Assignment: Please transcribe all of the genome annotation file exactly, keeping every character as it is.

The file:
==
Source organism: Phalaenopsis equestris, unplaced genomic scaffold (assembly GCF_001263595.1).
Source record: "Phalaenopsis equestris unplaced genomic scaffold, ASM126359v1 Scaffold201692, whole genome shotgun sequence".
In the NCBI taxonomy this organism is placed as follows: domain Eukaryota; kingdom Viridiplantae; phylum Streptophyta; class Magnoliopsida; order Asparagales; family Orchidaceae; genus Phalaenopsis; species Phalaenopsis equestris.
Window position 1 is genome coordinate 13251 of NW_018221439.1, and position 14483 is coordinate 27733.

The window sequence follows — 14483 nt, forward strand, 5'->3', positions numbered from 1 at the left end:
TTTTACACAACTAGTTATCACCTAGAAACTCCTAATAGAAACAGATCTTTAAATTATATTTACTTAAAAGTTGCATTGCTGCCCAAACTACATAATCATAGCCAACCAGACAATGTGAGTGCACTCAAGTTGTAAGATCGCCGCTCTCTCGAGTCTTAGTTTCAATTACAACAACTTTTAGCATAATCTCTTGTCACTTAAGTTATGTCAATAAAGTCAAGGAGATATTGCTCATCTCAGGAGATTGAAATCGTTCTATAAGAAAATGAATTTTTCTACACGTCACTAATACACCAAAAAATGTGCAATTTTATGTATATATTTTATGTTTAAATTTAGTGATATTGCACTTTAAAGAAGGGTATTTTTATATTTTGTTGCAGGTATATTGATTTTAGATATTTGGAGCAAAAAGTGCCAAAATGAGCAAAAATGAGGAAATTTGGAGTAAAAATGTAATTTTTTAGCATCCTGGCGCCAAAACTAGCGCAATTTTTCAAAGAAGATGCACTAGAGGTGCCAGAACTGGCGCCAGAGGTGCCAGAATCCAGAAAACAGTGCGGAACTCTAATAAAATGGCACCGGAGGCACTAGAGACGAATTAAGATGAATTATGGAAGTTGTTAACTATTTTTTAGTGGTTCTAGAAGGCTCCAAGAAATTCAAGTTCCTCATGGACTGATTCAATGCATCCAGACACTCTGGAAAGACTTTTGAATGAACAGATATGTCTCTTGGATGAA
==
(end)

Source organism: Phalaenopsis equestris, unplaced genomic scaffold (assembly GCF_001263595.1).
Source record: "Phalaenopsis equestris unplaced genomic scaffold, ASM126359v1 Scaffold201692, whole genome shotgun sequence".
In the NCBI taxonomy this organism is placed as follows: domain Eukaryota; kingdom Viridiplantae; phylum Streptophyta; class Magnoliopsida; order Asparagales; family Orchidaceae; genus Phalaenopsis; species Phalaenopsis equestris.
Window position 1 is genome coordinate 13251 of NW_018221439.1, and position 14483 is coordinate 27733.

The window sequence follows — 14483 nt, forward strand, 5'->3', positions numbered from 1 at the left end:
TTTTACACAACTAGTTATCACCTAGAAACTCCTAATAGAAACAGATCTTTAAATTATATTTACTTAAAAGTTGCATTGCTGCCCAAACTACATAATCATAGCCAACCAGACAATGTGAGTGCACTCAAGTTGTAAGATCGCCGCTCTCTCGAGTCTTAGTTTCAATTACAACAACTTTTAGCATAATCTCTTGTCACTTAAGTTATGTCAATAAAGTCAAGGAGATATTGCTCATCTCAGGAGATTGAAATCGTTCTATAAGAAAATGAATTTTTCTACACGTCACTAATACACCAAAAAATGTGCAATTTTATGTATATATTTTATGTTTAAATTTAGTGATATTGCACTTTAAAGAAGGGTATTTTTATATTTTGTTGCAGGTATATTGATTTTAGATATTTGGAGCAAAAAGTGCCAAAATGAGCAAAAATGAGGAAATTTGGAGTAAAAATGTAATTTTTTAGCATCCTGGCGCCAAAACTAGCGCAATTTTTCAAAGAAGATGCACTAGAGGTGCCAGAACTGGCGCCAGAGGTGCCAGAATCCAGAAAACAGTGCGGAACTCTAATAAAATGGCACCGGAGGCACTAGAGACGAATTAAGATGAATTATGGAAGTTGTTAACTATTTTTTAGTGGTTCTAGAAGGCTCCAAGAAATTCAAGTTCCTCATGGACTGATTCAATGCATCCAGACACTCTGGAAAGACTTTTGAATGAACAGATATGTCTCTTGGATGAA